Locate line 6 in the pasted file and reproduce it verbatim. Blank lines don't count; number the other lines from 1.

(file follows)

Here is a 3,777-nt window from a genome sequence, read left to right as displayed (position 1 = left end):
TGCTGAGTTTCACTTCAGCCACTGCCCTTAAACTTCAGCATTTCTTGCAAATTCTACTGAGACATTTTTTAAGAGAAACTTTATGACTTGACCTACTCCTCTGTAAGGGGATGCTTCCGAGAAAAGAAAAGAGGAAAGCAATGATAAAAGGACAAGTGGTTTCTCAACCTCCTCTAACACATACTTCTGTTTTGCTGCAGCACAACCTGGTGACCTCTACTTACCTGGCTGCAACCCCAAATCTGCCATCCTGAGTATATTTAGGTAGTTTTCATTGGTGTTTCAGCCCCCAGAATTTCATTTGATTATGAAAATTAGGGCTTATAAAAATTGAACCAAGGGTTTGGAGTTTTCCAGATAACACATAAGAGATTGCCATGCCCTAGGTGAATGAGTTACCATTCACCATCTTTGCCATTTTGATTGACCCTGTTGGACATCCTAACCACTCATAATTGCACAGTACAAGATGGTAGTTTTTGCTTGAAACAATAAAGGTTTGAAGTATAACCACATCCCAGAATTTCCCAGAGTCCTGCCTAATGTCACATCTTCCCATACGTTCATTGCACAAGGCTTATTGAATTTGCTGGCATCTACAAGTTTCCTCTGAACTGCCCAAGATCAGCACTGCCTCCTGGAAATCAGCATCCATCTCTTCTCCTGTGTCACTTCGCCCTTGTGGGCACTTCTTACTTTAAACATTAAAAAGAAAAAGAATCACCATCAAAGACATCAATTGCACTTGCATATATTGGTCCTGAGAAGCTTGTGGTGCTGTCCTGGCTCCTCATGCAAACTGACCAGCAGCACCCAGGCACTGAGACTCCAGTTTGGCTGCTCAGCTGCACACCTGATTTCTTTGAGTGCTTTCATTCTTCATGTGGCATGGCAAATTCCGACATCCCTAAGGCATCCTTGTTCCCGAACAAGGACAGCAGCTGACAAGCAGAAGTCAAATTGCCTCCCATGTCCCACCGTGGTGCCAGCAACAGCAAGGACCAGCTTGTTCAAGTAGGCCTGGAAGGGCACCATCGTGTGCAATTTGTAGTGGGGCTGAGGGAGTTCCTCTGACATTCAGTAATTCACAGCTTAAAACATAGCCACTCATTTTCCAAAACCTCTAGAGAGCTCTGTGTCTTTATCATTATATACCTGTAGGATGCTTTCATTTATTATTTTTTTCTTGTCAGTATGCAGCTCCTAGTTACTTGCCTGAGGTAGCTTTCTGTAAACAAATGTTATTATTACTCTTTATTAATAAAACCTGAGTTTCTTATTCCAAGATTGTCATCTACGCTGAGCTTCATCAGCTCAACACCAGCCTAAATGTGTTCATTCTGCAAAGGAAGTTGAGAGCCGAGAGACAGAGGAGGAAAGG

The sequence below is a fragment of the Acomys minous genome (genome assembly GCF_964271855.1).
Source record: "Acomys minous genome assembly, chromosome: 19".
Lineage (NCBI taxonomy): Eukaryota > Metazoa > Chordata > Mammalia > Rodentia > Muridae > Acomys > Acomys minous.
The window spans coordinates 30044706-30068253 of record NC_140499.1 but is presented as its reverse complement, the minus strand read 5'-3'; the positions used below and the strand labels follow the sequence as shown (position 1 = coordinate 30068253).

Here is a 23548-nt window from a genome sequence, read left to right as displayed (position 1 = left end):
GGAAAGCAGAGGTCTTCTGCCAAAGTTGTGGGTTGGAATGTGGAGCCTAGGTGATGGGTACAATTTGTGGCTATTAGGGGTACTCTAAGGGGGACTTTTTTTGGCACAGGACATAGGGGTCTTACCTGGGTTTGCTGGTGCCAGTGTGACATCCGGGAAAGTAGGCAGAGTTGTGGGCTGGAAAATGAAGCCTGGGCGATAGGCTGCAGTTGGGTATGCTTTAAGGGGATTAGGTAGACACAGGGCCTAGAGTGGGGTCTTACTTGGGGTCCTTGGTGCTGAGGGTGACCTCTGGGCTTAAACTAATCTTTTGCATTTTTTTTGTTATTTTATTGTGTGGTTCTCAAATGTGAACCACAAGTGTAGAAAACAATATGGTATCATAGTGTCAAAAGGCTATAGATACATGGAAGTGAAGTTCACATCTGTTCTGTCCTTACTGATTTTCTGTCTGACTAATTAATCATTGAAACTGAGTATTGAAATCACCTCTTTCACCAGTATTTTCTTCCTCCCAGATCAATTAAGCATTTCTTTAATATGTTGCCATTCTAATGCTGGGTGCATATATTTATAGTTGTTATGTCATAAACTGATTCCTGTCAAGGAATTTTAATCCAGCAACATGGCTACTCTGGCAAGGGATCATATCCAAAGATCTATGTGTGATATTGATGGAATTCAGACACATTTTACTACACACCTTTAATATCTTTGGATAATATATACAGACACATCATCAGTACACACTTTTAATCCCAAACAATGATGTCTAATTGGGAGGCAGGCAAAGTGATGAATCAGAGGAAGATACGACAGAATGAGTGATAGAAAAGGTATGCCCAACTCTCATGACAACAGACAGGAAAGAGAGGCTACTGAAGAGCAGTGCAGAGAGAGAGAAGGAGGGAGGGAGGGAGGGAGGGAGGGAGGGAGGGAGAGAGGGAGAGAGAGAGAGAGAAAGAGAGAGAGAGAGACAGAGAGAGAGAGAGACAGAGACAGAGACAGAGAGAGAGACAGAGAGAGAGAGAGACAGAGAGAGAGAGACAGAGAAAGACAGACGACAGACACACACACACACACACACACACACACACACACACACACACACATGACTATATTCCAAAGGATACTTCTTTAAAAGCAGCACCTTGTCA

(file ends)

The window spans coordinates 30044706-30068253 of record NC_140499.1 but is presented as its reverse complement, the minus strand read 5'-3'; the positions used below and the strand labels follow the sequence as shown (position 1 = coordinate 30068253).